Lead removal from aqueous solutions by olive mill wastes derived biochar: Batch experiments and geochemical modelling

Zacharenia Kypritidou, Leila El-Bassi, Salah Jellali, Vasiliki Kinigopoulou, Evangelos Tziritis, Hanene Akrout, Mejdi Jeguirim, Charalampos Doulgeris*

*Corresponding author for this work

Research output: Contribution to journalArticlepeer-review

Abstract

In this study, lead removal from aqueous solutions using biochar derived from olive mill solid and liquid wastes has been investigated by applying batch experiments and geochemical modelling. The batch adsorption experiments included the assessment of several key parameters such as the contact time (kinetic), initial concentration (isotherm), pH, adsorbent dose, and the presence of competitive cations, whilst the geochemical modelling focused on the involved adsorption mechanisms using the PHREEQC code. The kinetic studies showed that lead adsorption is a relatively fast process, where intraparticle diffusion is the rate-limiting step. Biochar dose, solution pH and the presence of competitive ions significantly affected the Pb adsorption effectiveness by the biochar. Especially the higher Pb removal percentages were observed in mono-elemental solutions with high biochar dose at mildly acidic solution pH values. The maximum Pb adsorption capacity of biochar was estimated as 40.8 mg g−1 which is higher than various biochars derived from sludge, lignocellulosic and animal biomasses. On the other hand, the geochemical modelling employing the PHREEQC code showed that ion exchange and Pb precipitation are the main reactions controlling its removal from aqueous solutions, whilst surface complexation is insignificant, mainly due to the low surface functional groups on the used biochar.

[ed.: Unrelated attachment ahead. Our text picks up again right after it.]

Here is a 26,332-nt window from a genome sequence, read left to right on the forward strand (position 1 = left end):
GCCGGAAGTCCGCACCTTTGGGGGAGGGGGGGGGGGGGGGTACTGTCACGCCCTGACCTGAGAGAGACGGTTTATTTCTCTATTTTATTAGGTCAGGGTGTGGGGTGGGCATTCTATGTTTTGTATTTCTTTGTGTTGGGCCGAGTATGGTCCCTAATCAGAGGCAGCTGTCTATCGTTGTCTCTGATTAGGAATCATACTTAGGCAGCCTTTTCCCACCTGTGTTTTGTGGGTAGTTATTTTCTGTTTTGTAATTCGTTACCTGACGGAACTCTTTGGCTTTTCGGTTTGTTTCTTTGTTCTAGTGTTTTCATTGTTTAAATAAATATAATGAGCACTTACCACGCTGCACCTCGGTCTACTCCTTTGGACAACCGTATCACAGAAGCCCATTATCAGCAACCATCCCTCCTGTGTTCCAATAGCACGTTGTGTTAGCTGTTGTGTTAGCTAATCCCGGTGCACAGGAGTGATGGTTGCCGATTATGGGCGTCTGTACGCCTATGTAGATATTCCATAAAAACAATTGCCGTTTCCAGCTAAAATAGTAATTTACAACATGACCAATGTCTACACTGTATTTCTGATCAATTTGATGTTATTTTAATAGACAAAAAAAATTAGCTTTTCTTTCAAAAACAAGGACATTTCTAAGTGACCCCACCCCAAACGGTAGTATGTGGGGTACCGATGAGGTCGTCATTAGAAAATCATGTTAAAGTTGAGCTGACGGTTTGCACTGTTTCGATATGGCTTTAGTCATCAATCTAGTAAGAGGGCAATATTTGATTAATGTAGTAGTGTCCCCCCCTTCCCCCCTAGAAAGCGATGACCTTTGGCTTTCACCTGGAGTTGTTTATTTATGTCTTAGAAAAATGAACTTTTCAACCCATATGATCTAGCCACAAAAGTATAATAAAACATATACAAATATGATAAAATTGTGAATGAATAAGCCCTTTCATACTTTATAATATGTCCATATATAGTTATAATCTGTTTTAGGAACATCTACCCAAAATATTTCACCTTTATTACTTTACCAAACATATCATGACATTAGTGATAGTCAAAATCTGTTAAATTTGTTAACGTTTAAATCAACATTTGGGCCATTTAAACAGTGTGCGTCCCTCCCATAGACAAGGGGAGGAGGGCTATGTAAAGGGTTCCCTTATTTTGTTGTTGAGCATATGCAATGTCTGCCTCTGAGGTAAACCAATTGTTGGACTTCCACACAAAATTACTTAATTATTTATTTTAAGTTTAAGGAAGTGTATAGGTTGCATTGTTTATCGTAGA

Original languageEnglish
Article number115562
JournalJournal of Environmental Management
Volume318
DOIs
Publication statusPublished - Sep 15 2022

Keywords

  • Batch experiments
  • Biochar
  • Lead removal
  • Olive oil wastes
  • PHREEQC
  • Sorption mechanisms

ASJC Scopus subject areas

  • Environmental Engineering
  • Waste Management and Disposal
  • Management, Monitoring, Policy and Law

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